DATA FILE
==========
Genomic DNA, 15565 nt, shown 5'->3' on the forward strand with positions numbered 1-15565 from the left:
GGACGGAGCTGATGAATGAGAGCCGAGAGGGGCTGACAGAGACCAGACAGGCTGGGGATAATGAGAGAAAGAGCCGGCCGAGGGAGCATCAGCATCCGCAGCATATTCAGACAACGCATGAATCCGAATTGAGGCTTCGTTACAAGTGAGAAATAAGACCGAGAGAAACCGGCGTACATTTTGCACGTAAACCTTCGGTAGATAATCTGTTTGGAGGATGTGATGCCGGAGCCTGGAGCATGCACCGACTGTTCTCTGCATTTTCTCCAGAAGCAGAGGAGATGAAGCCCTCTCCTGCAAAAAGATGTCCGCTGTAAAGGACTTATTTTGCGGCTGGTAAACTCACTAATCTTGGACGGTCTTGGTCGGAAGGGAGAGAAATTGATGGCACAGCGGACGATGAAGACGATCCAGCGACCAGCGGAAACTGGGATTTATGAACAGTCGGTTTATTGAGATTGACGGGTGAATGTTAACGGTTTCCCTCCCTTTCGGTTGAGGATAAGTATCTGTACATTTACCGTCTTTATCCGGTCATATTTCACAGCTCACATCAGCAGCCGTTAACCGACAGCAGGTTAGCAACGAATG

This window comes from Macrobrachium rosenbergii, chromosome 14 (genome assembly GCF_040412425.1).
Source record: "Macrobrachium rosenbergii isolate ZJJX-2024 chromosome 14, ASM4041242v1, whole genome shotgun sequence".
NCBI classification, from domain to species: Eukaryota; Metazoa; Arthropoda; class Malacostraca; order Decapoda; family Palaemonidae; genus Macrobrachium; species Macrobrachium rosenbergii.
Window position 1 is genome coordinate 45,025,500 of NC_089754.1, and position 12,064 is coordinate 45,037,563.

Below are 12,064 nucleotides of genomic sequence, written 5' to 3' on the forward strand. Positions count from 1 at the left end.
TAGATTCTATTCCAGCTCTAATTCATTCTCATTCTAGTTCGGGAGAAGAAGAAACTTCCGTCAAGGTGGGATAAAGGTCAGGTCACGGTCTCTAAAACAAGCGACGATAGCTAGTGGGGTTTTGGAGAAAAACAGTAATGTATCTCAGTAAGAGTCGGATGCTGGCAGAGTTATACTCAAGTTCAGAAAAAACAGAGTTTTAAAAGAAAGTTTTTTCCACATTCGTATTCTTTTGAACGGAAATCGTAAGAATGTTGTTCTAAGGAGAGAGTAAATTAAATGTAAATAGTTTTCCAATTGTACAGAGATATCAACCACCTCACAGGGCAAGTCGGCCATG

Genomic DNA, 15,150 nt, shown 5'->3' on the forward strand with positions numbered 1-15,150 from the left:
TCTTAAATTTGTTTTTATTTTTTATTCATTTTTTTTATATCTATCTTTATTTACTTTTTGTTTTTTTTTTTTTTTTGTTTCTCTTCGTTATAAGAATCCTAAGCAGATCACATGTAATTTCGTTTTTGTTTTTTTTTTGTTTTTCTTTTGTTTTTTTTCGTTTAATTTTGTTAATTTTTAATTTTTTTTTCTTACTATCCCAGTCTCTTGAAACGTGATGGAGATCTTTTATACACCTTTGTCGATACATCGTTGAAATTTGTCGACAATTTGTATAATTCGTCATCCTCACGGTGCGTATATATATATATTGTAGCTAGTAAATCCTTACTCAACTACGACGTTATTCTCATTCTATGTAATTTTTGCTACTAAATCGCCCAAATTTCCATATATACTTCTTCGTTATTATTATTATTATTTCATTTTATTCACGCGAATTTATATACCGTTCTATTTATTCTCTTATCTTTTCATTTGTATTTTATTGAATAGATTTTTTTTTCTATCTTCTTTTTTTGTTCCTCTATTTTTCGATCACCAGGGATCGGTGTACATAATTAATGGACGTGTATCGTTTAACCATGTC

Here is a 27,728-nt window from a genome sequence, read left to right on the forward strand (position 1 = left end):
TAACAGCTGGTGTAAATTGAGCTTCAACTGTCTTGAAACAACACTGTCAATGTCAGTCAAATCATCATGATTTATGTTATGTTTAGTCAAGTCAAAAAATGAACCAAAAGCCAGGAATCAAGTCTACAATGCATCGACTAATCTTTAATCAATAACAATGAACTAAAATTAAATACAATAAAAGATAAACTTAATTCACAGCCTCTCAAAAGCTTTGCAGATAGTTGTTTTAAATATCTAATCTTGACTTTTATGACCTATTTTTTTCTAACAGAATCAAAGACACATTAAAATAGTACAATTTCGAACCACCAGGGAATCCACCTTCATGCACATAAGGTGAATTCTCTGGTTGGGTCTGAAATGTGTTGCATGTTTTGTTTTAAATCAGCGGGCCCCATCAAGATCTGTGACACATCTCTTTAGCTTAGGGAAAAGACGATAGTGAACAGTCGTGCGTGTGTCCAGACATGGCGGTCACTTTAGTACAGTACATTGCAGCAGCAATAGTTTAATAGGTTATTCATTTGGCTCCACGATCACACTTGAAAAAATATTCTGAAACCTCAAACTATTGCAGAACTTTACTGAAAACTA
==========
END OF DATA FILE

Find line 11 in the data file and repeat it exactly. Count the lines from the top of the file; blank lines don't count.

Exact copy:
Here is a 27,728-nt window from a genome sequence, read left to right on the forward strand (position 1 = left end):